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  • Writer's picturevishal wire

The rise of steel manufacturing around the world and its impact on economies and societies.

World steel production has been increasing significantly since the end of the 1990s, due to rapid economic growth in developing countries and a return to pre-crisis levels in developed countries . The impact on societies and economies has been profound, but not always positive. The most obvious impact of the rise of steel manufacturing is the loss of some steelmaking jobs in industrialized countries, while they are being created at higher rates in developing countries with lower labor costs.

A look at steel manufacturing

Steel is one of those old-world materials, but it plays a significant role in modern life. From bridges to smartphones, steel has become an integral part of our daily lives, which means that as a society we’re consuming more of it than ever before. But what does that mean for places like China or India? How are these developing countries now facing new challenges because they’re making more steel than they can use? And how does that affect us here at home? It’s time to take a look at how steel manufacturing impacts global markets.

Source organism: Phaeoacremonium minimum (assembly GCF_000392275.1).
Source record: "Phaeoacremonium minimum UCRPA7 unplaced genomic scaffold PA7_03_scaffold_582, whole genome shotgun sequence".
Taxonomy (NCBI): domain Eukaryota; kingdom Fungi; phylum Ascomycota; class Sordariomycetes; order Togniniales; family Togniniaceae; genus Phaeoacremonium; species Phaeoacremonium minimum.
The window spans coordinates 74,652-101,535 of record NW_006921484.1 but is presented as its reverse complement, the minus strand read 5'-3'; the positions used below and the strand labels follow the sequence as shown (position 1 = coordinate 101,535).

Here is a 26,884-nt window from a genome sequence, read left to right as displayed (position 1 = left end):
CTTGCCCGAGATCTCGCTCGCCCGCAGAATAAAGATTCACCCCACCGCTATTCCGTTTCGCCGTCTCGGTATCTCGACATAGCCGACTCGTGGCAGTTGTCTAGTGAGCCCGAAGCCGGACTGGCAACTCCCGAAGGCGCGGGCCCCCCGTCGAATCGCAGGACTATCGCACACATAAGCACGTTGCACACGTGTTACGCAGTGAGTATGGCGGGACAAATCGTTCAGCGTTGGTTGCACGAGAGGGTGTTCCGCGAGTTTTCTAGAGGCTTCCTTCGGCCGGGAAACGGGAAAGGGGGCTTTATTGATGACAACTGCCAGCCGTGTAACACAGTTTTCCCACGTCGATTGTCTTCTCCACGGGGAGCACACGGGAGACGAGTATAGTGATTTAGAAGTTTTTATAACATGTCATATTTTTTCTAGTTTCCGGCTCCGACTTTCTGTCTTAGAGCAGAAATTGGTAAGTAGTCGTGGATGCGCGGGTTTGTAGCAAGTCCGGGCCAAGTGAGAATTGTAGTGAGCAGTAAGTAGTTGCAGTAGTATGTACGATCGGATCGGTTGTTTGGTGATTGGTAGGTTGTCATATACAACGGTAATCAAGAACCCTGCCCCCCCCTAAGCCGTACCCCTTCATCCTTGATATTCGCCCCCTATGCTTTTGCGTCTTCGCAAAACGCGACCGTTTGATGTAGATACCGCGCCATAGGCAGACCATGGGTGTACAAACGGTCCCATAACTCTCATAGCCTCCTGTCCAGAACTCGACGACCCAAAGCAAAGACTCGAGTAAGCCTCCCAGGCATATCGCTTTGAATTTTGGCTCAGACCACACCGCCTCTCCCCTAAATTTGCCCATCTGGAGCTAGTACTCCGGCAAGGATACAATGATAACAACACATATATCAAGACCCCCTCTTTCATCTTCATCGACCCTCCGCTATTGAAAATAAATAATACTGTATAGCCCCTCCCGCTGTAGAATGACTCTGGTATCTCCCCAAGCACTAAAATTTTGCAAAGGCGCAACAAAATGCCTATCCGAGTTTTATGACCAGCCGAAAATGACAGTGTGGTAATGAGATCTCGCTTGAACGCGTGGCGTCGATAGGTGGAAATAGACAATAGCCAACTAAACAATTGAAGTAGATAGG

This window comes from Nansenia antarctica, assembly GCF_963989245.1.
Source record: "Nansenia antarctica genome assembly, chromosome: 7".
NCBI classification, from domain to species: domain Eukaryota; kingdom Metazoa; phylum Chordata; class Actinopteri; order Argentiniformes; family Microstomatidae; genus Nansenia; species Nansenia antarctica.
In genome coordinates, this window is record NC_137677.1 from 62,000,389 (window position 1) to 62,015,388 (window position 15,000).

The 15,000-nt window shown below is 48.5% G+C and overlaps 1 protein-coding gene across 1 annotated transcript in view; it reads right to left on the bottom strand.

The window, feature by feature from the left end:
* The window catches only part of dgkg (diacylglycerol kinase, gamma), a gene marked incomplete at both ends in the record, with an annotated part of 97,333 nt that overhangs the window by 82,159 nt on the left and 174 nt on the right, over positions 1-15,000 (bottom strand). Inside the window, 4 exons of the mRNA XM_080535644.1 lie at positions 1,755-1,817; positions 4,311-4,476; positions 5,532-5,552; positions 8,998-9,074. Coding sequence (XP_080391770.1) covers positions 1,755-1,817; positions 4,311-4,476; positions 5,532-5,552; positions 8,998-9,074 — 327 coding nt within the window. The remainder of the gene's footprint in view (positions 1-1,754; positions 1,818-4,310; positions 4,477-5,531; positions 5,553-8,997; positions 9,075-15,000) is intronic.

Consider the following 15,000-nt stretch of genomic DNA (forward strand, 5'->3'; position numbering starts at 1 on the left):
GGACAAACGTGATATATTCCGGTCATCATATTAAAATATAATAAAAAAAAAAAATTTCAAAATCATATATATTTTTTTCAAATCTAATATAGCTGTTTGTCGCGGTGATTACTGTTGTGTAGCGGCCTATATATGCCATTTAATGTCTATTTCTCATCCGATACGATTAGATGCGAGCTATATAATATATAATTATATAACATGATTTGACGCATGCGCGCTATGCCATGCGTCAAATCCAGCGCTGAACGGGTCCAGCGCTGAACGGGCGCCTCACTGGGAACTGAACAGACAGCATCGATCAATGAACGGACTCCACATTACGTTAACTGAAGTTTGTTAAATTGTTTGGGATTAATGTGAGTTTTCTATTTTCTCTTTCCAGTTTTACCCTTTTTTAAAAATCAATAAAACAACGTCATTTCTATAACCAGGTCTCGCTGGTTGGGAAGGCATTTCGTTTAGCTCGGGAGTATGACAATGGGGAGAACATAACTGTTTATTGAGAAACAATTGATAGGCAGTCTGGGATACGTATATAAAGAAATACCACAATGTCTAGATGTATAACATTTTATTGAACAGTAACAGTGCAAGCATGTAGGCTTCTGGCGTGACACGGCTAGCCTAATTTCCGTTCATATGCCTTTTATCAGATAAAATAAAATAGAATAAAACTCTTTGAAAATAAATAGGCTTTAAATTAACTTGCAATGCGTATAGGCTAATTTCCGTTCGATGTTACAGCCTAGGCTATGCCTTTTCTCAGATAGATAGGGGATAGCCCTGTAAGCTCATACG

A look at China's growing dominance

China is now one of the top producers and consumers of steel in the world, making it an instrumental player in global trade. However, China’s growing dominance in production may have a negative effect on other countries that make or use lots of steel, as they will be unable to compete with China’s low prices.

A look at Europe's shrinking role

The European Union produces only about half as much steel as it did in 1980, with every member state producing less than a decade ago. The main reason for that is economic: China has grown into an economic powerhouse over that period, and it now makes nearly twice as much steel as all 28 EU countries combined.

A look at other key players

China, USA, Germany, Japan and South Korea are leading producers of steel in tonnage terms, but it’s China that dominates in both output and consumption levels. It’s likely to be overtaken by India within a decade or so at current growth rates – India produces just 3% as much steel per capita as China but consumption is growing rapidly.

A look at Asian giants' expansion efforts

Southeast Asia’s economies have been growing rapidly, with countries like Vietnam, Malaysia, Thailand and Indonesia seeing particularly strong development in recent years. One of those areas that’s seeing significant investment is industrial manufacturing, including heavy industry such as construction equipment and high-quality steel production.

What this means for the future

There are several factors in play that are driving up global demand for steel, including economic growth and urbanization. Driven by a combination of economic growth and urbanization in emerging markets like China, India, Brazil, Russia, South Africa, Turkey and Indonesia to name a few (though notably not the United States or Japan), global demand for steel is predicted to increase dramatically over time.

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